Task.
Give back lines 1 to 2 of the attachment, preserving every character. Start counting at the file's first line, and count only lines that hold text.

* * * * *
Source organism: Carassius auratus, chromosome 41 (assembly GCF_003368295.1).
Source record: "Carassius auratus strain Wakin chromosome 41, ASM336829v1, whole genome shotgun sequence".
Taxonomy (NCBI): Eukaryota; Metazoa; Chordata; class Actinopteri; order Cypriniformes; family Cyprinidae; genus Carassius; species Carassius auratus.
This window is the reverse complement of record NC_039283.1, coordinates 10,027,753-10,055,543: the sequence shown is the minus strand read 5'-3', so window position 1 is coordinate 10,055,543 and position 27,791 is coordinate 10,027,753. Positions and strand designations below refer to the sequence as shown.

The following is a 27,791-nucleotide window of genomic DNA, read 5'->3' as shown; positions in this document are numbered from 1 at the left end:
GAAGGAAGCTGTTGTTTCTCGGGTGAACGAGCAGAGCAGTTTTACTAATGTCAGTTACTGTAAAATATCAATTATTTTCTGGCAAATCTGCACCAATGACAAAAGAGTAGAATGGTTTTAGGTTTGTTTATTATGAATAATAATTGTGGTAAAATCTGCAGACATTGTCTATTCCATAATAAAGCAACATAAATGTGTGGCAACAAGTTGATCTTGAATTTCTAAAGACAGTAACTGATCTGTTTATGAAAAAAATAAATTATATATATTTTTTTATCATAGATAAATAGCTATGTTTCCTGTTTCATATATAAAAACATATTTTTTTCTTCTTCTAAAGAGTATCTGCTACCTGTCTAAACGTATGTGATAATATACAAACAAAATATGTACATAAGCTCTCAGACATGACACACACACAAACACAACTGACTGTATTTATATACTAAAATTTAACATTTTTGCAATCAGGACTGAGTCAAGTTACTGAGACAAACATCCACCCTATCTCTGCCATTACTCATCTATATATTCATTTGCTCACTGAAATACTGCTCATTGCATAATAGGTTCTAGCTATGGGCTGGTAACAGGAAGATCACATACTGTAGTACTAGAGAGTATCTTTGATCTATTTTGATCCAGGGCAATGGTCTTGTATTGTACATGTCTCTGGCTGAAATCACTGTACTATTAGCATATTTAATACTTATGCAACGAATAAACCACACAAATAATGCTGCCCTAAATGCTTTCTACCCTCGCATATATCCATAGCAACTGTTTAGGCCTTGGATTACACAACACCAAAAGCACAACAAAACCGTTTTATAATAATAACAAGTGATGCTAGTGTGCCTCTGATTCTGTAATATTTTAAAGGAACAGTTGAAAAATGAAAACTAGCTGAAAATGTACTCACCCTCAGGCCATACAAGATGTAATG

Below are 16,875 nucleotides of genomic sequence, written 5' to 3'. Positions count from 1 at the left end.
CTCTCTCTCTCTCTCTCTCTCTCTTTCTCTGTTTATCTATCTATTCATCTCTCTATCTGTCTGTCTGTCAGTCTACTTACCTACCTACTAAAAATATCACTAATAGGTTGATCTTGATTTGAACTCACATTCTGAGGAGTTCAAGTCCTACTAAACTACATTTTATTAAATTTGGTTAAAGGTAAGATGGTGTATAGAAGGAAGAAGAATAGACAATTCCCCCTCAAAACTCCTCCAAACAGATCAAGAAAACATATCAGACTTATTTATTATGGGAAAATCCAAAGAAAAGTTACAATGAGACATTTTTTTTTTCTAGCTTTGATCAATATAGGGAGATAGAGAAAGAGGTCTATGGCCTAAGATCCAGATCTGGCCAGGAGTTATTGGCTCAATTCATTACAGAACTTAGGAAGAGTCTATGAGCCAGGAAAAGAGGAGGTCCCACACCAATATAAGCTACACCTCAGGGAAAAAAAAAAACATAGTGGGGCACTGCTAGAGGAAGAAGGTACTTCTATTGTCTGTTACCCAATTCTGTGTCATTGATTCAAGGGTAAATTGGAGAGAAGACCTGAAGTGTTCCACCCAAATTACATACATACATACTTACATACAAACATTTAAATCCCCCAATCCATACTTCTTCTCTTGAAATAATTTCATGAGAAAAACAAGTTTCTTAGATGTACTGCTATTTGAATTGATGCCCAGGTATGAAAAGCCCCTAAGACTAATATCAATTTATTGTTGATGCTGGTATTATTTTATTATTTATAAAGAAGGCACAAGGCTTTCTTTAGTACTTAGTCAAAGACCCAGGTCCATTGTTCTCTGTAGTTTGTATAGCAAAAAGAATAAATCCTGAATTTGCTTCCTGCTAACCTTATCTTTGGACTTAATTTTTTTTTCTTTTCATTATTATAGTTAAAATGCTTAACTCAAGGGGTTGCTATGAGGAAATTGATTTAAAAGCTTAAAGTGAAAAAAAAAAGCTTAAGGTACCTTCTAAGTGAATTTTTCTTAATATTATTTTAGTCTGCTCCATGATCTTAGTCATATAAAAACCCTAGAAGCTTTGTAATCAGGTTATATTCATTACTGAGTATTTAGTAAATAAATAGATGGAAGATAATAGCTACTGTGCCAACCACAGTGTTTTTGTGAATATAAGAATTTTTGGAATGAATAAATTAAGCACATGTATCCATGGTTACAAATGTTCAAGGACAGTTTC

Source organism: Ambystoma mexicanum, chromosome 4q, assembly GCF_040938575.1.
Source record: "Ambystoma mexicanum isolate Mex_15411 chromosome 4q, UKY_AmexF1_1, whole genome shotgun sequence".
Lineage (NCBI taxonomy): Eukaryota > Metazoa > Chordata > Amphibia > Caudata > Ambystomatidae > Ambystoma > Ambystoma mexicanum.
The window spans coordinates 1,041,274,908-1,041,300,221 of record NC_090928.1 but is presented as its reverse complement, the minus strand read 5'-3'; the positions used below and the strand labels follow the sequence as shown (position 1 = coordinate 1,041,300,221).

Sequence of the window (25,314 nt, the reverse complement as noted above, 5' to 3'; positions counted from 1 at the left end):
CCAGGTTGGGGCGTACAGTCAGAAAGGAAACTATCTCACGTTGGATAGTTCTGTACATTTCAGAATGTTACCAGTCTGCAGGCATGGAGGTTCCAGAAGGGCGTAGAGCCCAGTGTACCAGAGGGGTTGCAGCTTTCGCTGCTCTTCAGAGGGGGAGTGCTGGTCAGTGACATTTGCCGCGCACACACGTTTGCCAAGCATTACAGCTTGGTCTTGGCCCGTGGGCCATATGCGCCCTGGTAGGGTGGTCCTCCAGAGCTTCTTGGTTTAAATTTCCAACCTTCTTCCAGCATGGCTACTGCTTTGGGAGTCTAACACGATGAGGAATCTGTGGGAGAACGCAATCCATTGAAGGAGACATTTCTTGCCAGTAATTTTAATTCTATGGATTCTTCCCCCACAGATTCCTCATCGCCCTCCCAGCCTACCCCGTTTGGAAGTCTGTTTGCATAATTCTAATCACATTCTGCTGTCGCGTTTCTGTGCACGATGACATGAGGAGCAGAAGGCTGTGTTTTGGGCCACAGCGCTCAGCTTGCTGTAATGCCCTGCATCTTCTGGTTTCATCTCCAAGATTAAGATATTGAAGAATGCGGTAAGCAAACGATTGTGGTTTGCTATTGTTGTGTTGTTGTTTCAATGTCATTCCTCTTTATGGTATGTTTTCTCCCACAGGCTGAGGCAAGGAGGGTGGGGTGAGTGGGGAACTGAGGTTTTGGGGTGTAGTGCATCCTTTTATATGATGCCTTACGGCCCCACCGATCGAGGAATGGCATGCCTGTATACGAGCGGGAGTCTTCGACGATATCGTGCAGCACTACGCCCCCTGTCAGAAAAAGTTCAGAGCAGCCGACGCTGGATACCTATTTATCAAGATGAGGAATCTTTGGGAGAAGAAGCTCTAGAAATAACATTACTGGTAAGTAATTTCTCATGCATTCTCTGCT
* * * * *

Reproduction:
Source organism: Carassius auratus, chromosome 41 (assembly GCF_003368295.1).
Source record: "Carassius auratus strain Wakin chromosome 41, ASM336829v1, whole genome shotgun sequence".